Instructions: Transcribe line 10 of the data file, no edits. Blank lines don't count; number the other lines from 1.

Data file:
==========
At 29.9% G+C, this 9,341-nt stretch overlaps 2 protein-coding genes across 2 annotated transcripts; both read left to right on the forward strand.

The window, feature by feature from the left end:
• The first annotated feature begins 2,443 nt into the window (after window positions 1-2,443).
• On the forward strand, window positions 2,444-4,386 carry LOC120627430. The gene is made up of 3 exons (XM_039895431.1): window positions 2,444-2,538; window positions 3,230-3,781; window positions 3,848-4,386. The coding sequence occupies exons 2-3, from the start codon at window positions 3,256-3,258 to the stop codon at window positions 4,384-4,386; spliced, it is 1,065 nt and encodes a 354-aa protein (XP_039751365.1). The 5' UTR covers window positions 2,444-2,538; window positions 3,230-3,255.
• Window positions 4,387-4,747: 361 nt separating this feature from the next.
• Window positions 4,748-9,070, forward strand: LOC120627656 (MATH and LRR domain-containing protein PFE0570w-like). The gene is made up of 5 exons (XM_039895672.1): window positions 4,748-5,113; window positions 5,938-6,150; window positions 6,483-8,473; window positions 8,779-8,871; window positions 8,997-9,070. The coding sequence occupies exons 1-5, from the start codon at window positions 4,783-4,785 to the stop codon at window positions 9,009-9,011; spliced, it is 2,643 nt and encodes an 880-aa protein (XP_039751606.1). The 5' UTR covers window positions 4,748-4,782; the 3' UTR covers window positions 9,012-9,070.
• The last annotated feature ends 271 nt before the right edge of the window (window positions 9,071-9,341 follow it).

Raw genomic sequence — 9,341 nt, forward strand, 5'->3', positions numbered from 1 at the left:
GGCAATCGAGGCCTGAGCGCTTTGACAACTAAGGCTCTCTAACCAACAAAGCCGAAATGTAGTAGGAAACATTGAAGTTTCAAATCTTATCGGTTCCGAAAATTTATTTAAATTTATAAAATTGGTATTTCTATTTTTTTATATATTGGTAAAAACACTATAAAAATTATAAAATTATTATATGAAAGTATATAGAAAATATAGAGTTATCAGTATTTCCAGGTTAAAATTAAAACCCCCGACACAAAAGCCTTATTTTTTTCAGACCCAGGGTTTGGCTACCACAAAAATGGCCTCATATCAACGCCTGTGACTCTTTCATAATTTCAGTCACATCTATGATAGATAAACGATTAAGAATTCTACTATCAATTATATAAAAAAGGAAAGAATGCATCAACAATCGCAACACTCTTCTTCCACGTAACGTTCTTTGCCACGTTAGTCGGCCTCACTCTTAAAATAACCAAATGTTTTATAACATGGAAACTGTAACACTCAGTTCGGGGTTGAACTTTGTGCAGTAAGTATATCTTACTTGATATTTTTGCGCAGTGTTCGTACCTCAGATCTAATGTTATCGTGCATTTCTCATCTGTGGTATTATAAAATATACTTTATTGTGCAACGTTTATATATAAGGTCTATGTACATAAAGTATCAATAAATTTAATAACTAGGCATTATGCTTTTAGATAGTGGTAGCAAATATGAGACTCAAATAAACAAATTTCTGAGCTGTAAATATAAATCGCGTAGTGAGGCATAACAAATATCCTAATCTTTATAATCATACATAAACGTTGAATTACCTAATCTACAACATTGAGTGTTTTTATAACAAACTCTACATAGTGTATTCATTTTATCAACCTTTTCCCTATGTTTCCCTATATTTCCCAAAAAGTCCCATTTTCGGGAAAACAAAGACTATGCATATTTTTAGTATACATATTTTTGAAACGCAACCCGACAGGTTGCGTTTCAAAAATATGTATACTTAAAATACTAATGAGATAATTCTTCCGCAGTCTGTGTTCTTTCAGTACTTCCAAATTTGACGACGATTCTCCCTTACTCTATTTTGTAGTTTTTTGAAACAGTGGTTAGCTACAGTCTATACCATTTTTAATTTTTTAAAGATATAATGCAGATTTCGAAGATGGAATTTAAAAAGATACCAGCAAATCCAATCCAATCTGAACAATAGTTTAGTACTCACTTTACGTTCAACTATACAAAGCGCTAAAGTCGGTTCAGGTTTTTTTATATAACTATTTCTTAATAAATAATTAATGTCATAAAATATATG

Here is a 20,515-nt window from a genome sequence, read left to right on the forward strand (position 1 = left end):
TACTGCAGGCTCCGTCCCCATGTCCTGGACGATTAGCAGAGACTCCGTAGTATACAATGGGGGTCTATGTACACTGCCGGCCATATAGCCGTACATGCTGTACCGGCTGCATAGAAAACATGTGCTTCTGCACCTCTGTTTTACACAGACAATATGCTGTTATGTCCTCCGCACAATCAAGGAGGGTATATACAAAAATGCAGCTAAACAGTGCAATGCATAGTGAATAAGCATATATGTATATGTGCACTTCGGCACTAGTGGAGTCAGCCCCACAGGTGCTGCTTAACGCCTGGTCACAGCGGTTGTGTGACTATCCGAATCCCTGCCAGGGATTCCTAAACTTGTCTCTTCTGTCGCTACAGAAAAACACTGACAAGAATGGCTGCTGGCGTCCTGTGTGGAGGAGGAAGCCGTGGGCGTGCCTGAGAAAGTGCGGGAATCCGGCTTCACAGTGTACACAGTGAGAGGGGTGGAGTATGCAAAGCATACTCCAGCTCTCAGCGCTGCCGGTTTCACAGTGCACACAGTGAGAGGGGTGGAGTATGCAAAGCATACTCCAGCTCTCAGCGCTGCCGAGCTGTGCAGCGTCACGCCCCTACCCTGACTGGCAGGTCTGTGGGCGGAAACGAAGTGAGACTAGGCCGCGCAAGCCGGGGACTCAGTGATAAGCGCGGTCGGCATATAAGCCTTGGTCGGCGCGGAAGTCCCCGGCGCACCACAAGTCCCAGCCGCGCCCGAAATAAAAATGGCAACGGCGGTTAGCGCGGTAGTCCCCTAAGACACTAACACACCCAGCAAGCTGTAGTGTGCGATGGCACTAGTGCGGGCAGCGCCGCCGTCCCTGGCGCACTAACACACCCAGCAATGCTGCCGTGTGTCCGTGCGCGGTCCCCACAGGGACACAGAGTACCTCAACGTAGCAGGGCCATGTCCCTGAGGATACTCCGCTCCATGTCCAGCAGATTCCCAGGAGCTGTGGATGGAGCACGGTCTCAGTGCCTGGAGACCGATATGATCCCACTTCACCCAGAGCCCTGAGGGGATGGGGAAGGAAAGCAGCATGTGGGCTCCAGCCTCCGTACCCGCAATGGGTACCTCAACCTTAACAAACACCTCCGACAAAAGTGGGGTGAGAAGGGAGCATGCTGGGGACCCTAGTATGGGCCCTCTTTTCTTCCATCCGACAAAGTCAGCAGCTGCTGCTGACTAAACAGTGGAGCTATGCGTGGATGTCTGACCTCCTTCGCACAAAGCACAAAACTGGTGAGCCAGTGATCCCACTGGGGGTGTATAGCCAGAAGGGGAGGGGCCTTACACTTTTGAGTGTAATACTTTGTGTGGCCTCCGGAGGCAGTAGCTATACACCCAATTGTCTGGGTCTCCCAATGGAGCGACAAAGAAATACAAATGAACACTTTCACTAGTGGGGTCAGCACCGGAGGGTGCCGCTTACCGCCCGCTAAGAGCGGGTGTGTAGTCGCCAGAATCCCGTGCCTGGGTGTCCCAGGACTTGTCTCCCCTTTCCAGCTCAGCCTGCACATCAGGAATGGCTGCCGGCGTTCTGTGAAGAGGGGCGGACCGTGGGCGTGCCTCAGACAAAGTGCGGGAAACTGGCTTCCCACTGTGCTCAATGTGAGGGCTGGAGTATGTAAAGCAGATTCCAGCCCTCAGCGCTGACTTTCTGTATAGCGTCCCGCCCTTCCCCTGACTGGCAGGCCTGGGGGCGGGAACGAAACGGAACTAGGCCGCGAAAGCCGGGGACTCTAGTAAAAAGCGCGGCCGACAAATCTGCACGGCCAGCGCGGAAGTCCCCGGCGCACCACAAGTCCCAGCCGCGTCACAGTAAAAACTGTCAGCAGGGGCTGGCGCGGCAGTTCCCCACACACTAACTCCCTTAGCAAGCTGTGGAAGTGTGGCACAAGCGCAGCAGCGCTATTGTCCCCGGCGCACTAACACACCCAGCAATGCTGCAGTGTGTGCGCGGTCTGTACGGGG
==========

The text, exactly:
Here is a 20,515-nt window from a genome sequence, read left to right on the forward strand (position 1 = left end):